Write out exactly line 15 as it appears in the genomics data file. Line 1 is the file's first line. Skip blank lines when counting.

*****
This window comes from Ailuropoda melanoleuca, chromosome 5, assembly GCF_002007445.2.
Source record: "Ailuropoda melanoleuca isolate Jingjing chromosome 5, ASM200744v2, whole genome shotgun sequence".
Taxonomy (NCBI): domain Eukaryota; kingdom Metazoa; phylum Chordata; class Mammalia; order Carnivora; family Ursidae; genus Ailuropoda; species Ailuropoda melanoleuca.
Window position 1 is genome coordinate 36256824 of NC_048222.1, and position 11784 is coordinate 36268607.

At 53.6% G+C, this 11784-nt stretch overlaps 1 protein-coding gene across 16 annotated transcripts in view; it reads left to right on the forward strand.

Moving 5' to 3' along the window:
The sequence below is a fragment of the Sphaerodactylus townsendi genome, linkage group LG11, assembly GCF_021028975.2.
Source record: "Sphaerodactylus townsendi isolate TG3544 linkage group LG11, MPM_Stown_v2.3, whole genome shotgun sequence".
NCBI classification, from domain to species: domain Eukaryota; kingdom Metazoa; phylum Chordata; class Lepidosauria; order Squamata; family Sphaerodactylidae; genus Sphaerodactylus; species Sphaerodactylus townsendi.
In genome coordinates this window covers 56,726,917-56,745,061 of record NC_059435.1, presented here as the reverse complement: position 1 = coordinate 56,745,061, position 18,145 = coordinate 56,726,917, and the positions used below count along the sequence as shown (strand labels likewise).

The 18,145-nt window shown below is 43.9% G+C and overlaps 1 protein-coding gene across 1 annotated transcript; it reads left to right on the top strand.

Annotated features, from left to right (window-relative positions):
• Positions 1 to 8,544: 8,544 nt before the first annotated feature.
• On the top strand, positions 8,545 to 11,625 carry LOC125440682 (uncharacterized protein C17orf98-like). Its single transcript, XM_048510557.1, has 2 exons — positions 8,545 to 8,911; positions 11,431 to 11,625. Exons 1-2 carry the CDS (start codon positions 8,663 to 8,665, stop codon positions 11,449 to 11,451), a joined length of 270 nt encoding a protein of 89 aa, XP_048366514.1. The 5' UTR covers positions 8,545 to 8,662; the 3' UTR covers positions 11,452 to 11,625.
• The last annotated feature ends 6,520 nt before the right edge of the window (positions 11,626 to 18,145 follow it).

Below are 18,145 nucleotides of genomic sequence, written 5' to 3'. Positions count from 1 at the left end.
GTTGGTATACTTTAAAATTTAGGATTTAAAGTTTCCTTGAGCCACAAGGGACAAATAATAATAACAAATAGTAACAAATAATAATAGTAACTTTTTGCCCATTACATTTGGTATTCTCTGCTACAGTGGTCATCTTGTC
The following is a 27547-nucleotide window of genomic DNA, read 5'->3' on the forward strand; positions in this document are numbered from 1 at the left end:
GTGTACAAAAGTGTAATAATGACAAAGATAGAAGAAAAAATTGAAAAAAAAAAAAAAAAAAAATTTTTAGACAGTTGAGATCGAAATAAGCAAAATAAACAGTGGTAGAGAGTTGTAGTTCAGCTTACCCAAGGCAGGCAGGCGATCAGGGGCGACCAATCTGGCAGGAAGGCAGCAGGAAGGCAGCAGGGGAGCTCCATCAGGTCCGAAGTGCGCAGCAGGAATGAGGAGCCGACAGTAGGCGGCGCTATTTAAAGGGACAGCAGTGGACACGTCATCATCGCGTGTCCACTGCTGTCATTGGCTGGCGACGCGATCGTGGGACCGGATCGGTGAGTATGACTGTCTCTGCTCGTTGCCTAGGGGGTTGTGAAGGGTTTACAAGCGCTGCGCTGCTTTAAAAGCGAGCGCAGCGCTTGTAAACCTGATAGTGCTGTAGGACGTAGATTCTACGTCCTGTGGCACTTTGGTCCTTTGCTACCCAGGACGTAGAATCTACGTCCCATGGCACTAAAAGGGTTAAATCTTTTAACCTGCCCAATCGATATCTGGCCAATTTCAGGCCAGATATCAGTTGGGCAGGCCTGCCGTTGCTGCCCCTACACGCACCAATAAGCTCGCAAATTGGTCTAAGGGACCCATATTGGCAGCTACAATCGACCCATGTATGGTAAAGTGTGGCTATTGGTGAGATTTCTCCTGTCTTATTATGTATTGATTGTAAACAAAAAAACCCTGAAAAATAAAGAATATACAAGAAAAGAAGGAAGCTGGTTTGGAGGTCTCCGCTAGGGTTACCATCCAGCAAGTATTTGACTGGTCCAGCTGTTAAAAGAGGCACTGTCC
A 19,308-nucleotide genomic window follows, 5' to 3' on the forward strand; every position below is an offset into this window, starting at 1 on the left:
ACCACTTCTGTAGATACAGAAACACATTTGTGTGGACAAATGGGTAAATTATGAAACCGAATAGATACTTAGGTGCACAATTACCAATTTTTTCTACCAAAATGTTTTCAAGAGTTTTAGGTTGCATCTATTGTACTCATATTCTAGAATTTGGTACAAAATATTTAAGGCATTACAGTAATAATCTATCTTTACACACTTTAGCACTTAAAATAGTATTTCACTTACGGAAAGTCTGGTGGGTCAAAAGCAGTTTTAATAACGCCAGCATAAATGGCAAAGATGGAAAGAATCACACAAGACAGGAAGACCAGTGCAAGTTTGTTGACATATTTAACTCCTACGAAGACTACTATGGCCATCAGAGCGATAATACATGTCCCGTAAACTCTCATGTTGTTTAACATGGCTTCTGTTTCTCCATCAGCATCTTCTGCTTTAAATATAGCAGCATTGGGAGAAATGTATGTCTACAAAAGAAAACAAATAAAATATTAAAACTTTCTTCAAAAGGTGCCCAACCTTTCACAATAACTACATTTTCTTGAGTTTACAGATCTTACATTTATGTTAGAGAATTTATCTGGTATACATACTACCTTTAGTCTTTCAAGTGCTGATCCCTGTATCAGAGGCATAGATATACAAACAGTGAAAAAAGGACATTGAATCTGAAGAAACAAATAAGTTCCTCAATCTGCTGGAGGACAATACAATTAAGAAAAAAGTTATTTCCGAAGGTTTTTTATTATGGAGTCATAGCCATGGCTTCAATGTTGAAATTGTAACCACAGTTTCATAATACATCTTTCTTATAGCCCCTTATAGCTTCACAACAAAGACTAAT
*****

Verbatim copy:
• The last annotated feature ends 6,520 nt before the right edge of the window (positions 11,626 to 18,145 follow it).